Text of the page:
Sculptural Art Initiative (SAI – Phase I)
Executive Summary & Project Update

In an effort to contribute to the City of Buffalo’s current resurgence, to enhance the community’s reputation as a cultural tourism destination and to inspire and inform our citizens and visitors of the rich traditions and potential of Buffalo, NY, the BRF has committed its resources to spearheading the placement of five (5) thematic sculptural art installations throughout the downtown.

These sculptures are intended to celebrate the “Spirit of Buffalo” in both traditional (realistic) and contemporary (abstract) art forms. Three of these art installations have been completed to date. The BRF has designated and procured funding to leverage the installation of the final two sculptures of Phase I of this project.
Current BRF-SAI Status:

“The Spirit of Life” (Buffalo Niagara Medical Campus)

In 2010 the BRF-SAI placed its first sculpture on the Buffalo Niagara Medical Campus (BNMC). In keeping with the progressive spirit of the medical campus a contemporary sculpture was installed at the South/East corner of Ellicott & High Streets. The 12 foot tall sculpture is made of corten steel and was created by artist, Valeria Cray-Dihaan. Ellicott Street was simultaneously redeveloped along its full length through the Medical Campus as part of a federally funded streetscape improvement project.

“The Spirit of Transportation” (Buffalo Transportation Pierce-Arrow Museum)

In 2014 the BRF-SAI placed its second sculpture at the South/West corner of Michigan Avenue and Swan Street. This sculptural art piece that, created by Buffalo artist Sarah Fonzi, stands 16 feet tall and is made completely of stainless steel. The Spirit of Transportation pays homage to the history of the bicycle industry that flourished in Buffalo and led to the city’s growth as an automobile-manufacturing center during the dawn of the twentieth century.

“The Spirit of Leadership” (The Theodore Roosevelt Inaugural National Historic Site)

In 2015 the Spirit of Leadership sculpture was installed on the grounds of Erie County’s only National Park site. This installation was made possible through a partnership with the Theodore Roosevelt Inaugural National Historic Site Foundation. Nationally recognized artist, Tobias Mendez, created a traditional, life-size bronze of Theodore Roosevelt. The sculpture stands on the front lawn of the National Park Site as a powerful reminder that this great American president was inaugurated at this site on September 14, 1901.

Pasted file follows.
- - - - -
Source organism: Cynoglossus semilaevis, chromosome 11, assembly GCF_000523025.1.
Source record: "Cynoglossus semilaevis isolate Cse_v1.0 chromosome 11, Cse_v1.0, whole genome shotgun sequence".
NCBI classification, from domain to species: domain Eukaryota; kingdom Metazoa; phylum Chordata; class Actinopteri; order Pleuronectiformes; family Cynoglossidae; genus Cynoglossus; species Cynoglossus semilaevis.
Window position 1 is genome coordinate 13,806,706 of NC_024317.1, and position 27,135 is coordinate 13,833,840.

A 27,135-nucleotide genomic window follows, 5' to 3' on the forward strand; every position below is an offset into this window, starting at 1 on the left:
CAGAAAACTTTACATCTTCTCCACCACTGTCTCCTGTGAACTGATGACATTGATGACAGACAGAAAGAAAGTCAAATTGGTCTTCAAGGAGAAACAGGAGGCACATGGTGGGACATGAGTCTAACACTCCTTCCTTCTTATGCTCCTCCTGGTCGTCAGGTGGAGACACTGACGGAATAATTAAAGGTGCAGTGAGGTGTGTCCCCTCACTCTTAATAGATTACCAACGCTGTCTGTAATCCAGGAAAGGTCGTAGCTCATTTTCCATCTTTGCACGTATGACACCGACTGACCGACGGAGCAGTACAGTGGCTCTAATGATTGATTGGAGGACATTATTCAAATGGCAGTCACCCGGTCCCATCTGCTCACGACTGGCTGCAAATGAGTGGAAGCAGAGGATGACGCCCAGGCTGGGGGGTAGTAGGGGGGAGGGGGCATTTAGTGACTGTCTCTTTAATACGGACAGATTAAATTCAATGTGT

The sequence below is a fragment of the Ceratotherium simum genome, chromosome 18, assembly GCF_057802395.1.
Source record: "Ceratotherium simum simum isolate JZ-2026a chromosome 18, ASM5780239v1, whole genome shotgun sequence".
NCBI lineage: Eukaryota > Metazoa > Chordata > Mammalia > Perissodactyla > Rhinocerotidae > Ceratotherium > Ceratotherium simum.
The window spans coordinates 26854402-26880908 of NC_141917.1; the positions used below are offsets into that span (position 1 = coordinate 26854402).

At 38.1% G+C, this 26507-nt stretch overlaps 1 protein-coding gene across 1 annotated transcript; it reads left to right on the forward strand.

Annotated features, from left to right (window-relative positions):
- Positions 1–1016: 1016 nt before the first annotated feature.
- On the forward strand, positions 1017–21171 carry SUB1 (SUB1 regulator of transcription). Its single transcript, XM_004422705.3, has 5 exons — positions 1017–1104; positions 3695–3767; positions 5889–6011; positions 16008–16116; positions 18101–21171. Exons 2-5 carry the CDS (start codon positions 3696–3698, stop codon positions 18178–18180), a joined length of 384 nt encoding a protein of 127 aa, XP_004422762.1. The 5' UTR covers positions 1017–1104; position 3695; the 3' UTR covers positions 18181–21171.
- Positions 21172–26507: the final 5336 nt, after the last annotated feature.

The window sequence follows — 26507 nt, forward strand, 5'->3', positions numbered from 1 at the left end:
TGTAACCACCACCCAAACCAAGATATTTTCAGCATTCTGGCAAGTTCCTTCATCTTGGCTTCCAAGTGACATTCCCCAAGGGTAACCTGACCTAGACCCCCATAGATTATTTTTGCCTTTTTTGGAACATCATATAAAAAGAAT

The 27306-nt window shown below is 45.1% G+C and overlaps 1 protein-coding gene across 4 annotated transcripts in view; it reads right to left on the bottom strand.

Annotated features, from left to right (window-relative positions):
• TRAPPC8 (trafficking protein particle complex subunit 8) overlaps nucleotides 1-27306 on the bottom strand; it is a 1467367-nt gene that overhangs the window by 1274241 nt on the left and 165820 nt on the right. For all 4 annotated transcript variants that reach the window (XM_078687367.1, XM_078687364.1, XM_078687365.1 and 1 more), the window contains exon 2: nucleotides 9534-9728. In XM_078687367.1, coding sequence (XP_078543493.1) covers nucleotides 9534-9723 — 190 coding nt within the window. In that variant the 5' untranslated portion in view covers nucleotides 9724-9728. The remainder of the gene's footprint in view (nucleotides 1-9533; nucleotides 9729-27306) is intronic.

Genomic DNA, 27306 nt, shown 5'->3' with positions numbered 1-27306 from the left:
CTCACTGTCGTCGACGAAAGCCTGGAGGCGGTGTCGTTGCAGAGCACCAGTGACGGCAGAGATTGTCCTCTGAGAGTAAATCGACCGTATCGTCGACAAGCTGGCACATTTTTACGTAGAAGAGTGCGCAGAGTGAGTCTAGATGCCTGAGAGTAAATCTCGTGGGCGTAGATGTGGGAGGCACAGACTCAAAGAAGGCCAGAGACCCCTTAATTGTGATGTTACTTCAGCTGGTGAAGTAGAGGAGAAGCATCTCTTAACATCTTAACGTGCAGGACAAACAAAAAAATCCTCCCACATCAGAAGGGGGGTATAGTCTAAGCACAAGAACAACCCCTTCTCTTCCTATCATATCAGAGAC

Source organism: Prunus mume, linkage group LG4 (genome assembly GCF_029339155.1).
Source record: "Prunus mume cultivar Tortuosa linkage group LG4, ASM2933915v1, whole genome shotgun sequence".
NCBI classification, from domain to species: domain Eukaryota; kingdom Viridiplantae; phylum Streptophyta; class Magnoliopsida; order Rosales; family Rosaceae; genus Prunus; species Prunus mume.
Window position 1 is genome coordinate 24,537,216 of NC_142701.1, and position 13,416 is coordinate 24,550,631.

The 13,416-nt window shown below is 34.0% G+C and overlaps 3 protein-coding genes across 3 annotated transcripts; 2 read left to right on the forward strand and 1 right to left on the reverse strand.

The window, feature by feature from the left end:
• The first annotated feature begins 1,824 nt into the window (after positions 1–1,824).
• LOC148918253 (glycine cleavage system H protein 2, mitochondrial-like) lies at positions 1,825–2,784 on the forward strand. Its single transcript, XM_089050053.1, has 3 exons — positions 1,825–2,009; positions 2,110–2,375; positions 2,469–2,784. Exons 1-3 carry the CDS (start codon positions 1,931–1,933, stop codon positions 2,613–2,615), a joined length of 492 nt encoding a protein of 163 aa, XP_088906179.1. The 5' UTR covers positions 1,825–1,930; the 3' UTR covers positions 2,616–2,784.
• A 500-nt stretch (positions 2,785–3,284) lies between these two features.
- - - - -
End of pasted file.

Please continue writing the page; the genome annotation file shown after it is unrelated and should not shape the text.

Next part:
Artist’s Submission:

Keeping in mind the objectives of both the Richardson Center Corporation and the Buffalo Renaissance Foundation Sculptural Art Initiative, interested and qualified artists are asked to respond to the following RFP requirements:

1. Long-range maintenance strategy.
2. Budget breakdown.
3. Design, fabrication and installation schedule that conforms to the overall project schedule (see above).
4. Sketches and/or a maquette of the proposed sculpture that clearly demonstrates the artists vision to the selection committee.
5. Artist’s resume including examples of past work and client references.


1 The project team’s objective is to create art that enhances the north entrance to the Richardson Olmsted Complex, inspires visitors, and is whimsical, exciting, fun and dynamic. The sculpture should reflect the series theme: “The Spirit of Buffalo” and the specific installation’s theme: “The Spirit of Community”.
2 The sculpture will be situated in the center of the existing traffic control circle and be of appropriate scale and proportions to harmonize with the existing architecture and context of the space.

3 The effect of changing daylight and the use of artificial light should be carefully considered. Incorporating moving and colored light displays are encouraged. Conduit exists to run power to the circle. This should be considered in the budget.

4 A source for natural gas exists in the circle should the artist wish to incorporate a flame element into their design. Any design solution incorporating open flames must be carried out with all life safety issues carefully addressed.

5 Existing plans for landscaping surrounding the art installation should be incorporated to best advantage (see attached).

6 The artists should be aware that the new entrance circle is constructed over an existing tunnel. The artist must be prepared to work with the project committee and it’s architectural and engineering consultants to satisfy any unique foundation designs required by this condition (see attached information).

7 This is a windy location and potential weathering should be taken into consideration.

8 Long term maintenance concerns will be a priority in the design selection.


All changes and clarifications made to this RFP prior to and during the artist’s submission phase shall be posted on the Buffalo Renaissance Foundation’s website: us/news
The selection committee wishes to work with a local artist or an artist with local connections but reserves the right to select an artist without local ties. The committee retains all rights to select the submission they feel is best suited to satisfy the goals of this RFP.

The north entrance to the Richardson Olmsted Complex, serving Hotel Henry and the (Lipsey) Buffalo Architecture Center – Looking south. Traffic circle in the foreground.

The existing traffic circle looking from above and to the north.

Location plan for context (NORTH is up). Note: Landscaping shown on this drawing has been revised.

Traffic circle plan with dimensions: Radius = 22.5 feet. Note: Landscaping shown on this drawing has been revised.

Landscape planters (as shown in the following plan) – designs should complement their placement.

Approximate number and location of landscaping planters.

Location of existing tunnel running below the traffic circle.